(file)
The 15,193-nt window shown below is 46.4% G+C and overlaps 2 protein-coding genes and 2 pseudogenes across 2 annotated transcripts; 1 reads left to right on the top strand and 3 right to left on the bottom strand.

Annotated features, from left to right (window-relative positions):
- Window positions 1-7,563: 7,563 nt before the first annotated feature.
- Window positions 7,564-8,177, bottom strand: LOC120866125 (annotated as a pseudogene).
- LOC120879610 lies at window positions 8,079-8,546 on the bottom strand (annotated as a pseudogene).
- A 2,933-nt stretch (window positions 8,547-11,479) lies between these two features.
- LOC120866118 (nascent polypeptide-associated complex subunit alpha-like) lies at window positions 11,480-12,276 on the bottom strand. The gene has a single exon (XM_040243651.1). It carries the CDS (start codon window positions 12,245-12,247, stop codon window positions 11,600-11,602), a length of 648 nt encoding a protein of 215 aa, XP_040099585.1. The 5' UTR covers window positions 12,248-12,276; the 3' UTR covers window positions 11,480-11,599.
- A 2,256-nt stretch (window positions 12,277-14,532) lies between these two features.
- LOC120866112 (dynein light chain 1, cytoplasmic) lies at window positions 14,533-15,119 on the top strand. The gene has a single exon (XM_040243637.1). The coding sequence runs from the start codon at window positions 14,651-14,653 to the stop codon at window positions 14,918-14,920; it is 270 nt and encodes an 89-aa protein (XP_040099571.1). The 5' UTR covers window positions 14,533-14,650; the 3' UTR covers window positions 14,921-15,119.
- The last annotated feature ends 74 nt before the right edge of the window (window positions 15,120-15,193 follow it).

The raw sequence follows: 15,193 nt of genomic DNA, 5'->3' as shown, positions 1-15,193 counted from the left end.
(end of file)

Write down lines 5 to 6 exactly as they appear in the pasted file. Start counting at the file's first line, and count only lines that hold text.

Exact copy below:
- LOC120879610 lies at window positions 8,079-8,546 on the bottom strand (annotated as a pseudogene).
- A 2,933-nt stretch (window positions 8,547-11,479) lies between these two features.